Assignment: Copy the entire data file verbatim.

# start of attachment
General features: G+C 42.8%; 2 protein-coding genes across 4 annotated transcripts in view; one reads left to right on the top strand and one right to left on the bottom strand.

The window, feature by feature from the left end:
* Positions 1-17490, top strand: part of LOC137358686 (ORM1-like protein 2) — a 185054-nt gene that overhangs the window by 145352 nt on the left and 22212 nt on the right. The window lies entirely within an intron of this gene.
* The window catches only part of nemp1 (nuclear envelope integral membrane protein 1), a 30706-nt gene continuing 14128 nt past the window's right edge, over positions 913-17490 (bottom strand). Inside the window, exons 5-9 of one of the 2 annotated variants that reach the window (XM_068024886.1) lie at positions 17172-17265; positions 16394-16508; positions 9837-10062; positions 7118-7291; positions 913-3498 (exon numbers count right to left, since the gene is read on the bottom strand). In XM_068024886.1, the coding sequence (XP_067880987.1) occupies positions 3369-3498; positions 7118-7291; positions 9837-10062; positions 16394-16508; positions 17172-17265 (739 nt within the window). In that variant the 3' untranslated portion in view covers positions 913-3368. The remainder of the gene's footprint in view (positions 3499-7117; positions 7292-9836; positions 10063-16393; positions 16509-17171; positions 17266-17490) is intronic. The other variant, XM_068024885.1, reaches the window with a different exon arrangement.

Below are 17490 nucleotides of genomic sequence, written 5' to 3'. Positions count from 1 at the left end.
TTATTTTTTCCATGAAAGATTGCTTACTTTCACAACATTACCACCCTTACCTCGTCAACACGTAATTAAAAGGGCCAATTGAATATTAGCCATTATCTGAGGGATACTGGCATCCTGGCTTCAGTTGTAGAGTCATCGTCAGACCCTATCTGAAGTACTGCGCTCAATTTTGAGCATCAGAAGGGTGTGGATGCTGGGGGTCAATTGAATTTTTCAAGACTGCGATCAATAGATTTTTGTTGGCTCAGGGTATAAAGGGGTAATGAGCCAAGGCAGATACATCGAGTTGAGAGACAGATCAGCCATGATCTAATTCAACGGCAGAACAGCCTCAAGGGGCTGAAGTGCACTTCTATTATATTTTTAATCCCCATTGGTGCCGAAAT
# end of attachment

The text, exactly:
General features: G+C 42.8%; 2 protein-coding genes across 4 annotated transcripts in view; one reads left to right on the top strand and one right to left on the bottom strand.

The window, feature by feature from the left end:
* Positions 1-17490, top strand: part of LOC137358686 (ORM1-like protein 2) — a 185054-nt gene that overhangs the window by 145352 nt on the left and 22212 nt on the right. The window lies entirely within an intron of this gene.
* The window catches only part of nemp1 (nuclear envelope integral membrane protein 1), a 30706-nt gene continuing 14128 nt past the window's right edge, over positions 913-17490 (bottom strand). Inside the window, exons 5-9 of one of the 2 annotated variants that reach the window (XM_068024886.1) lie at positions 17172-17265; positions 16394-16508; positions 9837-10062; positions 7118-7291; positions 913-3498 (exon numbers count right to left, since the gene is read on the bottom strand). In XM_068024886.1, the coding sequence (XP_067880987.1) occupies positions 3369-3498; positions 7118-7291; positions 9837-10062; positions 16394-16508; positions 17172-17265 (739 nt within the window). In that variant the 3' untranslated portion in view covers positions 913-3368. The remainder of the gene's footprint in view (positions 3499-7117; positions 7292-9836; positions 10063-16393; positions 16509-17171; positions 17266-17490) is intronic. The other variant, XM_068024885.1, reaches the window with a different exon arrangement.

Below are 17490 nucleotides of genomic sequence, written 5' to 3'. Positions count from 1 at the left end.
TTATTTTTTCCATGAAAGATTGCTTACTTTCACAACATTACCACCCTTACCTCGTCAACACGTAATTAAAAGGGCCAATTGAATATTAGCCATTATCTGAGGGATACTGGCATCCTGGCTTCAGTTGTAGAGTCATCGTCAGACCCTATCTGAAGTACTGCGCTCAATTTTGAGCATCAGAAGGGTGTGGATGCTGGGGGTCAATTGAATTTTTCAAGACTGCGATCAATAGATTTTTGTTGGCTCAGGGTATAAAGGGGTAATGAGCCAAGGCAGATACATCGAGTTGAGAGACAGATCAGCCATGATCTAATTCAACGGCAGAACAGCCTCAAGGGGCTGAAGTGCACTTCTATTATATTTTTAATCCCCATTGGTGCCGAAAT